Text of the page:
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Warning issued by FBI over dangers of car hacking

As cars get more and more connected, there are plenty of remote and non-remote ways to send them into a ditch.

The FBI and the US National Highway Traffic Safety Administration have put out a public safety announcement about the dangers of cars getting hacked.

The bureau noted that risks come with the increasing number of computers in vehicles, in the form of electronic control units (ECUs) that control a wide array of functions, from steering, braking, acceleration, on up to lights and windshield wipers.

Many of those components also have wireless capability, be it keyless entry, ignition control, tire pressure monitoring, and diagnostic, navigation, and entertainment systems.

Security researchers have been able to take over cars remotely because automakers don’t always do a good job at limiting how car systems interact with wireless communications. What’s more, even cars that aren’t internet-enabled can be taken over via third-party devices that introduce connectivity, such as through the diagnostics port.

When security hackers first started remotely screwing with cars, sending them plowing out of parking lots and into the weeds by tinkering with speedometers, killing the engine or messing with brakes, the automobile industry said “Bah!”

“You needed physical access!” they scoffed. “Might as well say that crooks can cut cables if they’re nearby. Our cars are safe from purely remote attacks.”

Because red flags are fun to wave in front of security researchers.

Forward to now, and remote exploits have included security researchers Chris Valasek and Charlie Miller demonstrating how they could take over a 2014 Jeep Cherokee remotely, controlling the car’s brakes, accelerator, steering and more by wireless connection.

Good thing autonomous, driverless cars are immune from hacking, right?

Not necessarily. A researcher has proved that self-driving cars can be forced to stop suddenly with a laser pointer.

These exploits have made the auto industry sit up and take notice. For one thing, the exploit on the Jeep last year led to more than 1 million Fiat Chrysler vehicles being recalled for patching. While, this past autumn, the US government and the state of Virginia sponsored research into cybersecurity for police cruisers.

Car makers General Motors and Tesla have launched bug bounty programs, Congress has quizzed automakers about how safe their cars are against cyber attacks, and car-hacking skills have turned into a hot commodity at outfits like Uber and Canada’s defense research arm.

Another piece of reassuring news: this past week, 20 automakers announced that automatic emergency braking would be standard in 99% of cars by 2022.

Mind you, the dangers of cyber attacks on cars has all been theoretical so far: at this point, there’ve been no real-world attacks, as far as we know.

Only security researchers have managed to send cars into the weeds.

If anybody suspects that their connected car has been tampered with remotely, the FBI asks that they get in touch.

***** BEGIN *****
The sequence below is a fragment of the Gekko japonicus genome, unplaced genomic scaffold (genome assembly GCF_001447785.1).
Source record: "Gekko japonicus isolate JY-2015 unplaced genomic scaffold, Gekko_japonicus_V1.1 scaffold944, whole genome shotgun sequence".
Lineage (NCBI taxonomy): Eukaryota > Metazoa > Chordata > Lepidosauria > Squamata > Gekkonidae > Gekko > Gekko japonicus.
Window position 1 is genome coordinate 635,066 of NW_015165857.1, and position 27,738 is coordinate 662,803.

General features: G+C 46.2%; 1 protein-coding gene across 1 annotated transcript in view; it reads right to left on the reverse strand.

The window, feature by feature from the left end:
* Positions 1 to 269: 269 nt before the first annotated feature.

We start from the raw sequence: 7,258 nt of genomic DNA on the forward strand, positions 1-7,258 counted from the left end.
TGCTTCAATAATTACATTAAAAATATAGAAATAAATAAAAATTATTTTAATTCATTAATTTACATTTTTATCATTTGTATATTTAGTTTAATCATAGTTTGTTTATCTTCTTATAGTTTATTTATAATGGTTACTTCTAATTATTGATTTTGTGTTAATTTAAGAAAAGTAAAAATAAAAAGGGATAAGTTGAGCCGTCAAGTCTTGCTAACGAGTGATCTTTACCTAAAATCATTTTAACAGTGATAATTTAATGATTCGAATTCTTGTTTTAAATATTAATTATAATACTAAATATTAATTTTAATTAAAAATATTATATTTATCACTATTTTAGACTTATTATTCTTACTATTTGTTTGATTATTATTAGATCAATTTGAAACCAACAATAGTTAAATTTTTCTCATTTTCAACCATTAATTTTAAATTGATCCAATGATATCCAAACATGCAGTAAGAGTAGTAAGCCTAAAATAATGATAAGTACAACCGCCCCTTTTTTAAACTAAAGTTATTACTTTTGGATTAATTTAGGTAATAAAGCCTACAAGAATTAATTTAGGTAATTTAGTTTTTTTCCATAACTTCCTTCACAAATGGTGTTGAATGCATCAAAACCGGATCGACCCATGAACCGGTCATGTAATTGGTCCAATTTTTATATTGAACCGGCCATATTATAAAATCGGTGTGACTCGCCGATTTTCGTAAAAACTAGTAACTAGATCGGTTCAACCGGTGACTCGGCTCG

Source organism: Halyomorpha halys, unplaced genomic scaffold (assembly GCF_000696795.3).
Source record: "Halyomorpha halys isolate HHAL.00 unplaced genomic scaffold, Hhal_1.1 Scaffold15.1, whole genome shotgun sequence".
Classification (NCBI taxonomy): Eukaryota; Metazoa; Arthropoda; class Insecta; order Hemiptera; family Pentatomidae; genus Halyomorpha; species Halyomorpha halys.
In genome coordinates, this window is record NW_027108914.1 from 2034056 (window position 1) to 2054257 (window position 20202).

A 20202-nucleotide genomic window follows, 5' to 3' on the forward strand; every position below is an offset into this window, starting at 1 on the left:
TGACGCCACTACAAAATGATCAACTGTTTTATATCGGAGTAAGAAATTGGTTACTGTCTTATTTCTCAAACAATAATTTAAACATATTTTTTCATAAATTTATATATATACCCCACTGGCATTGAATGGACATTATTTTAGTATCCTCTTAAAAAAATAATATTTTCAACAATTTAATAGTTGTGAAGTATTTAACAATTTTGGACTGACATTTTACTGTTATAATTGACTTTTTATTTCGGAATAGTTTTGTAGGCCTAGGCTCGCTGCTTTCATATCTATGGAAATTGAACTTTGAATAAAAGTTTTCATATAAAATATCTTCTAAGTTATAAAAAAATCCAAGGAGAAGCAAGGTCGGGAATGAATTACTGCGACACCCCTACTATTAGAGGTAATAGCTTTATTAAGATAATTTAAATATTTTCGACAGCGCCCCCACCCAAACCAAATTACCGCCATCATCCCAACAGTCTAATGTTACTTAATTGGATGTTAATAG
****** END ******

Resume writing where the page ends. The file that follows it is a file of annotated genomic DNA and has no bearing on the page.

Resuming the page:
The FBI gave this list of tips for consumers to mitigate cybersecurity risks:

  1. Ensure your vehicle software is up to date. Be cautious about the potential for criminals to exploit online update delivery, though: as the FBI points out, they could send socially engineered messages rigged to look like they’re update messages from automakers that actually lead to malware downloads.
  2. Be careful when making any modifications to vehicle software. Modifications could introduce new vulnerabilities or alter automatic software update installation.
  3. Maintain awareness and exercise discretion when connecting third-party devices to your vehicle. There’s been a sharp rise in third-party devices that can be plugged into the diagnostics port. We’ve already seen that insurance dongles, for one, could lead to a privacy wreck. (On the flip side of the coin, researchers have also come up with a dongle that monitors the diagnostics port and detects any hacking tools plugged in, blocks attacks and collects attack forensic data.)
  4. Be aware of who has physical access to your vehicle. Just like you wouldn’t (or at least shouldn’t!) leave a PC or phone lying around unlocked, be aware of who can get at your car. Nowadays, connected cars are, after all, akin to those devices.

Image of wireless key icon courtesy of


this past week, 20 automakers announced that automatic emergency braking would be standard in 99% of cars by 2022.

What could possibly go wrong? Well, aside from setting off the emergency brake on one car doing 70 mph on a freeway and waiting for the ten cars behind it to pile up.


Freeways are the best; if a hack fails, another car will be right behind that one.

If you were Felicity Smoak you’d pinpoint and stop a given vehicle faster than you can say FancyGraphicsOnMyMicrosoft(TM)Tablet, or heck–just neatly stop ’em all at once.


A manual switch in the car to disable any wireless control would be ideal, and super cheap solution to concerns.


It’s a good idea, but that won’t always work. For instance, the pressure sensors in the wheels must be wireless, because there is no way to transmit the data physically.

For some things, though, they should be purely wired. Wireless shouldn’t even be installed unless absolutely necessary, and where necessary, they need to be walled out of the rest of the system.


I didn’t knew this , that car which would have run by only physical access can also be controlled by hackers.
Now it seems that technology as well as hackers skills is growing rapidly.


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